Washington, D.C. – Today, Congressman Frank Lucas (OK-03) released the following statement after the U.S. House of Representatives passed H.R. 266- the Paycheck Protection Program & Health Care Enhancement Act, providing additional funding to support the Paycheck Protection Program (PPP), the Economic Injury Disaster Loan (EIDL), and Oklahoma hospitals.
“More than a week after Oklahoma’s small businesses and workers saw the Paycheck Protection Program run dry, Congress has passed the Paycheck Protection Program & Health Care Enhancement Act- providing dire relief for Main Street businesses, their workers, and America’s hospitals,” said Congressman Lucas.
Lucas continued, “There’s no doubt about it, our small businesses are the lifeline of our local economies. In the nearly two weeks the Paycheck Protection Program was open more than 35,000 small businesses in Oklahoma received more than $4.6 billion. Because of these funds, many of our community’s family-owned businesses will be able to keep their workforce employed.
Thanks to the legislation passed today, more of Oklahoma’s small businesses will be able to stay afloat and keep their employees on payroll, providing families across Oklahoma the certainty they need in order to get through these uncertain times. The relief package also guarantees the eligibility of agricultural businesses for relief programs provided by the Small Business Administration.
As the coronavirus launched an unprecedented attack on America’s economy and health care system, Oklahomans across our great state have stepped up to fight on the front lines. Our state’s medical professionals, agriculture producers, truck drivers, grocers, and bankers have all worked to ensure that no one faces this virus alone. I thank all of these workers, especially our health care workers, as they all have become everyday heroes in our time of need. The health care funding provided in the Paycheck Protection Program & Health Care Enhancement Act will further support our efforts to combat the virus and ease the burden of our most distressed hospitals.
As I have told Oklahomans across the District, we will weather this storm together. We are all in this together.”
The Paycheck Protection Program & Health Care Enhancement Act increases funding authorized by the CARES Act, providing $484 billion to small business relief programs administered by the U.S. Small Business Administration and to support for hospitals to expand testing and provide aid in response efforts.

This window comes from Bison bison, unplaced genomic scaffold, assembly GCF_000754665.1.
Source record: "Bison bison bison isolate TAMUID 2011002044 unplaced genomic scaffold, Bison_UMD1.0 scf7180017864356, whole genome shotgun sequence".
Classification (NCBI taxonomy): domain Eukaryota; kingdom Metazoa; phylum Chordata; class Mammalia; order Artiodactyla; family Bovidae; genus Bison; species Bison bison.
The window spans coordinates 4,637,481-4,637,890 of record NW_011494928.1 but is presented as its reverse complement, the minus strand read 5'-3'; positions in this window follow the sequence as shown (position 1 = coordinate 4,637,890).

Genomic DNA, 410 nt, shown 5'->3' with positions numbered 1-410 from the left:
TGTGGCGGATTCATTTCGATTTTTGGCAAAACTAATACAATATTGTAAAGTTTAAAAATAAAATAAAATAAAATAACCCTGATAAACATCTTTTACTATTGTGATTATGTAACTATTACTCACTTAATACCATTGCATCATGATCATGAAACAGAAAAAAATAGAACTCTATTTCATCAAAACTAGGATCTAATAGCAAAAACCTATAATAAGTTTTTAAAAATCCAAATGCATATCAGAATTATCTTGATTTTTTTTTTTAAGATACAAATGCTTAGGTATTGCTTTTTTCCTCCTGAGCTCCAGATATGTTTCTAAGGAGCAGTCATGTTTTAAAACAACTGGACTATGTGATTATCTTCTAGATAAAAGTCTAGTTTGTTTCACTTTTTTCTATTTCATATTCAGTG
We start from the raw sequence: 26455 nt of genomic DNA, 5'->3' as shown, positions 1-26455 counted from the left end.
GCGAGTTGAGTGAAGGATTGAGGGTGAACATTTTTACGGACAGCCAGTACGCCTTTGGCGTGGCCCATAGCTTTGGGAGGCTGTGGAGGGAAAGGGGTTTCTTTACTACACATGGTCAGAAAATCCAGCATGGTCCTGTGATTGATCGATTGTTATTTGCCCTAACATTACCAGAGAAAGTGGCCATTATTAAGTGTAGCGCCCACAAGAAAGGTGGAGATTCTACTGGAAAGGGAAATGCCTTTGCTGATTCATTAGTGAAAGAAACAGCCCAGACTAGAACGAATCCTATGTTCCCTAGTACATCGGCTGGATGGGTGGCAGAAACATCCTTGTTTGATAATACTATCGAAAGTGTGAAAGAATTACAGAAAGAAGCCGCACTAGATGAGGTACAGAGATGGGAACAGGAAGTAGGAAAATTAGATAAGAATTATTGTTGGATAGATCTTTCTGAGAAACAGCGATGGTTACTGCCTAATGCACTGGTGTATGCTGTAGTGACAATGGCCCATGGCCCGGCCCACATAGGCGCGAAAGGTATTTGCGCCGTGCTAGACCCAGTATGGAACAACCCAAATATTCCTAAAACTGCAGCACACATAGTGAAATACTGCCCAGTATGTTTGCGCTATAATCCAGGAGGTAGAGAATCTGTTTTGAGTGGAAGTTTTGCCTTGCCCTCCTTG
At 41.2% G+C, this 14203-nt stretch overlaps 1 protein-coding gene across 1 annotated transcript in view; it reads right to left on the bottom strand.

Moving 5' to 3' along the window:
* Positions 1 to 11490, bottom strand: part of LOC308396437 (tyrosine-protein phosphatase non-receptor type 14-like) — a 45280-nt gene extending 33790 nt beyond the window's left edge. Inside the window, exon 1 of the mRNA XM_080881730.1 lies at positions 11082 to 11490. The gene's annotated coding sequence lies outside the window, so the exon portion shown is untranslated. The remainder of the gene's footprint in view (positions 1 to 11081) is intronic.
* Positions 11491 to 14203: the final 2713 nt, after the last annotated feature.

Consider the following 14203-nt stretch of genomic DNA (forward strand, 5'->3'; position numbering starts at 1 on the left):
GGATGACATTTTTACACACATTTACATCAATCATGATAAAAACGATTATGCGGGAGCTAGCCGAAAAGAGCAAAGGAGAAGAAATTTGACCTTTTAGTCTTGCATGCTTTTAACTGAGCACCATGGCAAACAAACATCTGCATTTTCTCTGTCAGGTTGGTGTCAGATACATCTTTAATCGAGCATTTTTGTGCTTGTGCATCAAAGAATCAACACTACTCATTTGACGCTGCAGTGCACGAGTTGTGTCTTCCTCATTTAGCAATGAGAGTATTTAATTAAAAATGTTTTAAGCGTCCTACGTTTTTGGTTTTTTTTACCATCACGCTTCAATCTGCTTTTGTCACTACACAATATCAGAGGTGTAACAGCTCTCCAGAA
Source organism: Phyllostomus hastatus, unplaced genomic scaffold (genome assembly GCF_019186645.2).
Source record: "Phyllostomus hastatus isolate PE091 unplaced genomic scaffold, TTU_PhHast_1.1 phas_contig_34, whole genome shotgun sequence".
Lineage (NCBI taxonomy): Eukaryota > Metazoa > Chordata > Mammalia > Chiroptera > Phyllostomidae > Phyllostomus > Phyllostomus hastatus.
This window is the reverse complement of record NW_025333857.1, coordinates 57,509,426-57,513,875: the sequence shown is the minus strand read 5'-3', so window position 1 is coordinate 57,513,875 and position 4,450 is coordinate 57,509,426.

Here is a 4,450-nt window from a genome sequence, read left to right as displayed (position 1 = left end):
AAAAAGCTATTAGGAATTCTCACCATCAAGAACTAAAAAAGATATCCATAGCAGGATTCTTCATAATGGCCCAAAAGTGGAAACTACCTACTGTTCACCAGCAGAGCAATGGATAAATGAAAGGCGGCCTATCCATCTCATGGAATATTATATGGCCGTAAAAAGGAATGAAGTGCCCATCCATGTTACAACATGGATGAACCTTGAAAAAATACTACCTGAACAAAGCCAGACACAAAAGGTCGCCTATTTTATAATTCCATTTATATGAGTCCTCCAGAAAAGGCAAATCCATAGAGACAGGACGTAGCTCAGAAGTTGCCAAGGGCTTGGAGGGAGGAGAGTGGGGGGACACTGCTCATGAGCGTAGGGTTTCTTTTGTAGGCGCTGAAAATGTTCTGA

Lucas has led or joined several letters to clarify guidance on the Paycheck Protection Program and other financial assistance programs, including urging that publicly hospitals are covered and ensuring agriculture producers are eligible for such programs.
The Paycheck Protection Program & Health Care Enhancement Act provides funding to the U.S. Small Business Administration, including:
- $310 billion for the Paycheck Protection Program, allowing the Trump Administration to continue providing forgivable loans to cover the cost of payroll and operating expenses for small businesses.
- $30 billion in guaranteed loans for lenders with less than $10 billion in assets
- $30 billion in guaranteed loans for lenders with $10 million to $50 billion in assets.
- $60 billion for the Economic Injury Disaster Loans and grants, including:
- $50 billion for EIDLs- each loan can be up to $2 million with interest rates not to exceed 4% and long-term repayment periods of up to 30 years; and
- $10 billion for grants of up to $10,000 that do not have to be repaid.
The Paycheck Protection Program & Health Care Enhancement Act provides funding to the U.S. Department of Health & Human Services, including:
- $75 billion for reimbursement to hospitals and healthcare providers to support the need for COVID-19 related expenses and lost revenue.
- $25 billion for necessary expenses to research, develop, validate, manufacture, purchase, administer, and expand capacity for COVID-19 tests, specifically:
- $11 billion for states, localities, territories, and tribes to develop, purchase, administer, process, and analyze COVID-19 tests, scale-up laboratory capacity, trace contacts, and support employer testing. Funds are also made available to employers for testing.
- $1 billion provided to the Centers for Disease Control and Prevention for surveillance, epidemiology, laboratory capacity expansion, contact tracing, public health data surveillance, and analytics infrastructure modernization.
- $1.8 billion provided to the National Institutes of Health to develop, validate, improve, and implement testing and associated technologies; to accelerate research, development, and implementation of point-of-care and other rapid testing; and for partnerships with governmental and non-governmental entities to research, develop, and implement the activities.
- $1 billion for the Biomedical Advanced Research and Development Authority for advanced research, development, manufacturing, production, and purchase of diagnostic, serologic, or other COVID-19 tests or related supplies.
- $22 million for the Food and Drug Administration to support activities associated with diagnostic, serological, antigen, and other tests, and related administrative activities.
- $825 million for Community Health Centers and rural health clinics.
- Up to $1 billion may be used to cover the costs of testing for the uninsured.
- Additionally, the U.S. Department of the Treasury has released guidance on how states can use CARES Act funds. This information can be found here.
- The U.S. Department of Health & Human Services has also announced guidance on how it plans to release more of the CARES Act funds. This information can be found here.